For continuously differentiable $f,$ is it true that the set $\{(x_0,x_1)\in (0,1)^2: |f(x_0)| + |f'(x_1)| \geq \epsilon\}$ not compact in $(0,1)^2?$

Notations: We denote $$C_0^1(0,1)$$ the collection of all real-valued continuously differentiable function $$f$$ on $$(0,1)$$ that vanish at boundary, that is, for any $$\epsilon>0,$$ the set $$\{x\in (0,1): |f(x)|\geq \epsilon\}$$ is compact in $$(0,1).$$

Question: For any $$f\in C_0^1(0,1)$$ and any $$\epsilon>0,$$ is it true that the set $$\{(x_0,x_1)\in (0,1)^2: |f(x_0)| + |f'(x_1)| \geq \epsilon\}$$ not compact in $$(0,1)^2?$$

Intuitively the statement seems correct as $$f$$ and $$f'$$ may not 'vanish at infinity' at different points. However, I do not know how to formulate this vigorously.

• Vanishing at infinity is not a tight restriction on real-valued functions. I suspect that the functions could do whatever they wanted (within reason of differentiability) in the interval $(0,1).$ Did you by any chance mistype the definition of vanishing at infinity? Maybe there should there be a $1/x$ somewhere? – Display name Apr 21 at 6:24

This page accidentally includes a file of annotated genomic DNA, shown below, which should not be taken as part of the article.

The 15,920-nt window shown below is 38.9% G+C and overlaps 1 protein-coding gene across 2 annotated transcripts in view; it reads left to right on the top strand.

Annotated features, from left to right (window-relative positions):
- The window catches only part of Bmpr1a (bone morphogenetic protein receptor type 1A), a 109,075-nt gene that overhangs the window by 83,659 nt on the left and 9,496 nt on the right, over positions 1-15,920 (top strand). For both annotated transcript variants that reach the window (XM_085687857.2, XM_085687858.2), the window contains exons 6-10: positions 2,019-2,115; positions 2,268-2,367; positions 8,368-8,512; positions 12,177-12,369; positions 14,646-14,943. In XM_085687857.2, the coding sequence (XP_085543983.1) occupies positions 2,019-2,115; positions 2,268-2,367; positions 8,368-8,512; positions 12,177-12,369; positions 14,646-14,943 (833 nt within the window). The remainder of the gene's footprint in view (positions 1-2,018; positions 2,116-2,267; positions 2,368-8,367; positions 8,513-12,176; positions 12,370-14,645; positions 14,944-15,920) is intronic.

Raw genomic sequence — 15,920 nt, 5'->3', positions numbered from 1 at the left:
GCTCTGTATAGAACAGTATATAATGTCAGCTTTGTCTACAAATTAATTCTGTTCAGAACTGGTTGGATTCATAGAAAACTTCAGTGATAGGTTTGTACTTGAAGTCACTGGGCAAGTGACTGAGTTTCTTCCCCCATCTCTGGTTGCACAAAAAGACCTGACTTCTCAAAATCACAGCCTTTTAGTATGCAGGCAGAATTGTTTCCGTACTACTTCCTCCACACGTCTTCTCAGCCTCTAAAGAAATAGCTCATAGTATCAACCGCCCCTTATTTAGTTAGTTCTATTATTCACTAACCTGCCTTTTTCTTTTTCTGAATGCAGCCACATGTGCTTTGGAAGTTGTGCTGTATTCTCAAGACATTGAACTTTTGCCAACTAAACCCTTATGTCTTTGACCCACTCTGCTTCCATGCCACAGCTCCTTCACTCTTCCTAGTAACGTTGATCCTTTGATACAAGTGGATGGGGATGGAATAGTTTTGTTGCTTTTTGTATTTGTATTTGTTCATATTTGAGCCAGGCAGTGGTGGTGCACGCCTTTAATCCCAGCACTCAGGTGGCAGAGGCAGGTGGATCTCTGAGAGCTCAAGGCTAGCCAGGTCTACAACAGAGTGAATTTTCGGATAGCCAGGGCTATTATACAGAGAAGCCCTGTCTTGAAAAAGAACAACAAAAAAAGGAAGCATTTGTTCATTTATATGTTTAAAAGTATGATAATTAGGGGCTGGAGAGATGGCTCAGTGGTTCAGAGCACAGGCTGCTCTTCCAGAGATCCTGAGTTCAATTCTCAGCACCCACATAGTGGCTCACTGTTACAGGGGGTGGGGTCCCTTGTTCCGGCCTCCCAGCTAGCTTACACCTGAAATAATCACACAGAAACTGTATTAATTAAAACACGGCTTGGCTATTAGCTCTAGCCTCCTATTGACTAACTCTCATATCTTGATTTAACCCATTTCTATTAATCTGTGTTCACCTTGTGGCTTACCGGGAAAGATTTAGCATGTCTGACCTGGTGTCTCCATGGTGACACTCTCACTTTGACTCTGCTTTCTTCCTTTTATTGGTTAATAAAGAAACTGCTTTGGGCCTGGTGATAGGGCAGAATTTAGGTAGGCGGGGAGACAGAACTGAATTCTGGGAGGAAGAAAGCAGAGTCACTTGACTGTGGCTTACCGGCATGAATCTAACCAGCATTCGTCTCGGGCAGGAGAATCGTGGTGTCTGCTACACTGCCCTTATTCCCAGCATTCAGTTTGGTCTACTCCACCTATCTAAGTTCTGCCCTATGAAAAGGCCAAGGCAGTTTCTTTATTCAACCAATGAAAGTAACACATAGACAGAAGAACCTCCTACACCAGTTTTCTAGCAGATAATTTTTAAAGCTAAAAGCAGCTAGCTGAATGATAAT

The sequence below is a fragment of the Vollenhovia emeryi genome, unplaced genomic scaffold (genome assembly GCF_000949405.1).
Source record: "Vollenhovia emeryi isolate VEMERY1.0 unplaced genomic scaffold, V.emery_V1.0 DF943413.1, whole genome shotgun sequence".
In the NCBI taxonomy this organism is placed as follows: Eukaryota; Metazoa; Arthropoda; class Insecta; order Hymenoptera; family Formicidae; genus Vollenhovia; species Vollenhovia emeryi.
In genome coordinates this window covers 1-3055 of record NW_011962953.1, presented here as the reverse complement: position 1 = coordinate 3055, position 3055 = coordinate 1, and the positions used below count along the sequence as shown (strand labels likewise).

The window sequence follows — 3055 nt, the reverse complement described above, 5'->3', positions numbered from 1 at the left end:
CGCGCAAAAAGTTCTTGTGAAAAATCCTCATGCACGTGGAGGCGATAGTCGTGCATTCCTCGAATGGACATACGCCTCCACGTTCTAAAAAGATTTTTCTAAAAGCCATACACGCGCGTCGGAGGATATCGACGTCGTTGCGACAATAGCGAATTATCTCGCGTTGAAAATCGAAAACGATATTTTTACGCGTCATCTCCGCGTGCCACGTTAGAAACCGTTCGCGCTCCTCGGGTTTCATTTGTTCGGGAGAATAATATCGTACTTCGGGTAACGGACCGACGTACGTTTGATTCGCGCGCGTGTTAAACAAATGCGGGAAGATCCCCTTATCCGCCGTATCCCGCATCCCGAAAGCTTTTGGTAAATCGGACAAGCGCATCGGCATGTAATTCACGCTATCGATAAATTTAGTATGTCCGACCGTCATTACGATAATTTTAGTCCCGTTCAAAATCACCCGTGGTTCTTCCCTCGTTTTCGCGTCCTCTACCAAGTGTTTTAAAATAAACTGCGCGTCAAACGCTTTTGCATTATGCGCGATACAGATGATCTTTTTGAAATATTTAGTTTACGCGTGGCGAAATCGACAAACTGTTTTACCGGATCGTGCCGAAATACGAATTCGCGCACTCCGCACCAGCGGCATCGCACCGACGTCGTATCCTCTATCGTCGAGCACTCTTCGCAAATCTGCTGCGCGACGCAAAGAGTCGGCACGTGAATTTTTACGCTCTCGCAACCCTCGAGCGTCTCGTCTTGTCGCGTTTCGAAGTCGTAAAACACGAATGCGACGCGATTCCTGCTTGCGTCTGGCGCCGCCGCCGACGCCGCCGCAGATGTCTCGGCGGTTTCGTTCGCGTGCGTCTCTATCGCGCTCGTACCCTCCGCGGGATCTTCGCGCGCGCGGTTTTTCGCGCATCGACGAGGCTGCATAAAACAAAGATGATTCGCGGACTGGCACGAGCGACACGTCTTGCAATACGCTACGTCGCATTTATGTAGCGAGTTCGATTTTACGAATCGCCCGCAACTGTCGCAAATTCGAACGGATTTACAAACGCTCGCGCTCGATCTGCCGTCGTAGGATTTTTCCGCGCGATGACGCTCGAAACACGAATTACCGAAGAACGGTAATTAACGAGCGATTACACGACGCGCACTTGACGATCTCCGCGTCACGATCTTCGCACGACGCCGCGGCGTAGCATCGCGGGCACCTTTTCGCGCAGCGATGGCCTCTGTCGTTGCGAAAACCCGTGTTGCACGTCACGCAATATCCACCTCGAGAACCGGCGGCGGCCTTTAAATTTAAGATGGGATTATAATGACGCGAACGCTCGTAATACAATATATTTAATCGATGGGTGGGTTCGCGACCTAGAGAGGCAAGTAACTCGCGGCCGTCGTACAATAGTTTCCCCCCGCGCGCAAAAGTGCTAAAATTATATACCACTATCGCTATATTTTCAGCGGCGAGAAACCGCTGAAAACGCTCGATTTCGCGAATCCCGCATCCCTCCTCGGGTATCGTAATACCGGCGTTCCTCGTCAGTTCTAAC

• @Displayname I think the definition given in my post is correct. Can you elaborate on where should I add $1/x$? – Idonknow Apr 21 at 6:35
• The functions are defined on $(0,1)$ yet we ask about behavior at infinity. To solve this problem, $(0,1)$ can be mapped to $(1,\infty)$ by inversion. – Display name Apr 21 at 6:39
• Vanish at the boundary might be a less confusing terminology? – copper.hat Apr 21 at 6:44
• @copper.hat you are right. I should change to your suggestion. – Idonknow Apr 21 at 6:46

Try $$f(x) = (x \sin {1 \over x} ) ((1-x) \sin {1 \over 1-x} )$$.

Note that $$f$$ is smooth on $$(0,1)$$, $$\lim_{x \downarrow 0} f(x) = \lim_{x \uparrow 1} f(x) =0$$.

The derivative is straightforward, if messy, to compute and we see that $$\limsup_{x \downarrow 0} f'(x) = \limsup_{x \uparrow 1} f'(x) = \infty$$ and $$\liminf_{x \downarrow 0} f'(x) = \liminf_{x \uparrow 1} f'(x) = -\infty$$.

In particular, the set $$\{ (x_0,x_1) | |f(x_0)|+|f'(x_1)| \ge \epsilon \}$$ is contains points of the form $$(x_0(n),x_1(n))$$ where $$(x_0(n),x_1(n)) \to (0,0)$$, hence the set is not compact.

• May I know your intuition of obtaining such function? Thanks. – Idonknow Apr 21 at 7:59
• Can you elaborate your answer? – Idonknow Apr 21 at 15:57
• In what way? ${}$ – copper.hat Apr 21 at 16:14
• How can this set be unbounded? It is still a subset of $(0,1)^2$. – Nathanael Skrepek Apr 21 at 21:09
• @NathanaelSkrepek: Thanks for catching that. – copper.hat Apr 21 at 21:26